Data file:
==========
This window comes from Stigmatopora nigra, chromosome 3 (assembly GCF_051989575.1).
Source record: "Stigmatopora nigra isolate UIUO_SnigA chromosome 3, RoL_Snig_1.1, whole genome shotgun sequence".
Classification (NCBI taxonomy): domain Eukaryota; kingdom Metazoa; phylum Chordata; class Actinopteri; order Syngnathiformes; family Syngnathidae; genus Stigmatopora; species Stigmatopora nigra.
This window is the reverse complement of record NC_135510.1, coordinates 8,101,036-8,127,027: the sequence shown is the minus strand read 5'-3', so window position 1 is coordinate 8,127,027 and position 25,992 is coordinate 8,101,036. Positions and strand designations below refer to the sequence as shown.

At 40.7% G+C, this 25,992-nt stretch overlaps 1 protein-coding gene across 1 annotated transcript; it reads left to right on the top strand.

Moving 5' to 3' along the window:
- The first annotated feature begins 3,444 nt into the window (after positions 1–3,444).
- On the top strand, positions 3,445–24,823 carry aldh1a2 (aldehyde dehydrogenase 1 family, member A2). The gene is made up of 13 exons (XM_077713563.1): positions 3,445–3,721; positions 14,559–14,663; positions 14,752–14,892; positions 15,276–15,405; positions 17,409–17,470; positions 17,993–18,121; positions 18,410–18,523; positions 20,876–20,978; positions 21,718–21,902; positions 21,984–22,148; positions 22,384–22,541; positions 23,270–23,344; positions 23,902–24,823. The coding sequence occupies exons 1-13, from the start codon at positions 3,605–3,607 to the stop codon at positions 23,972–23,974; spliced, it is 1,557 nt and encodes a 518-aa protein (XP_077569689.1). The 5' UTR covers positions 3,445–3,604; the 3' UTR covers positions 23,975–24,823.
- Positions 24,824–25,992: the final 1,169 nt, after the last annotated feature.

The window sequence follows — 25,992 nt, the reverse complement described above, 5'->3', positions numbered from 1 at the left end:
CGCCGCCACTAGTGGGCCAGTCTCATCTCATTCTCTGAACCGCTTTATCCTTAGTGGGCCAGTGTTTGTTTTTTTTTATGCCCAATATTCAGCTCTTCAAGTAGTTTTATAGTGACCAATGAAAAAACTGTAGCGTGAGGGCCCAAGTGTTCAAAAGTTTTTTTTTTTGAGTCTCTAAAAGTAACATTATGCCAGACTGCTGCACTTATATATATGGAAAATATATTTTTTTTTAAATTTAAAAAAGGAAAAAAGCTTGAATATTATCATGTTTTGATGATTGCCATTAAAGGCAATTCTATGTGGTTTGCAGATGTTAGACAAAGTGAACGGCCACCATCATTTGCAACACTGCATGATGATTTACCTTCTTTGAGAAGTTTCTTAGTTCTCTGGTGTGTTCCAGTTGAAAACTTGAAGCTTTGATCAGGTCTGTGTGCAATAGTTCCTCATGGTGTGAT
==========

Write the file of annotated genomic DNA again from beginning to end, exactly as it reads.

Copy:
This window comes from Stigmatopora nigra, chromosome 3 (assembly GCF_051989575.1).
Source record: "Stigmatopora nigra isolate UIUO_SnigA chromosome 3, RoL_Snig_1.1, whole genome shotgun sequence".
Classification (NCBI taxonomy): domain Eukaryota; kingdom Metazoa; phylum Chordata; class Actinopteri; order Syngnathiformes; family Syngnathidae; genus Stigmatopora; species Stigmatopora nigra.
This window is the reverse complement of record NC_135510.1, coordinates 8,101,036-8,127,027: the sequence shown is the minus strand read 5'-3', so window position 1 is coordinate 8,127,027 and position 25,992 is coordinate 8,101,036. Positions and strand designations below refer to the sequence as shown.

At 40.7% G+C, this 25,992-nt stretch overlaps 1 protein-coding gene across 1 annotated transcript; it reads left to right on the top strand.

Moving 5' to 3' along the window:
- The first annotated feature begins 3,444 nt into the window (after positions 1–3,444).
- On the top strand, positions 3,445–24,823 carry aldh1a2 (aldehyde dehydrogenase 1 family, member A2). The gene is made up of 13 exons (XM_077713563.1): positions 3,445–3,721; positions 14,559–14,663; positions 14,752–14,892; positions 15,276–15,405; positions 17,409–17,470; positions 17,993–18,121; positions 18,410–18,523; positions 20,876–20,978; positions 21,718–21,902; positions 21,984–22,148; positions 22,384–22,541; positions 23,270–23,344; positions 23,902–24,823. The coding sequence occupies exons 1-13, from the start codon at positions 3,605–3,607 to the stop codon at positions 23,972–23,974; spliced, it is 1,557 nt and encodes a 518-aa protein (XP_077569689.1). The 5' UTR covers positions 3,445–3,604; the 3' UTR covers positions 23,975–24,823.
- Positions 24,824–25,992: the final 1,169 nt, after the last annotated feature.

The window sequence follows — 25,992 nt, the reverse complement described above, 5'->3', positions numbered from 1 at the left end:
CGCCGCCACTAGTGGGCCAGTCTCATCTCATTCTCTGAACCGCTTTATCCTTAGTGGGCCAGTGTTTGTTTTTTTTTATGCCCAATATTCAGCTCTTCAAGTAGTTTTATAGTGACCAATGAAAAAACTGTAGCGTGAGGGCCCAAGTGTTCAAAAGTTTTTTTTTTTGAGTCTCTAAAAGTAACATTATGCCAGACTGCTGCACTTATATATATGGAAAATATATTTTTTTTTAAATTTAAAAAAGGAAAAAAGCTTGAATATTATCATGTTTTGATGATTGCCATTAAAGGCAATTCTATGTGGTTTGCAGATGTTAGACAAAGTGAACGGCCACCATCATTTGCAACACTGCATGATGATTTACCTTCTTTGAGAAGTTTCTTAGTTCTCTGGTGTGTTCCAGTTGAAAACTTGAAGCTTTGATCAGGTCTGTGTGCAATAGTTCCTCATGGTGTGAT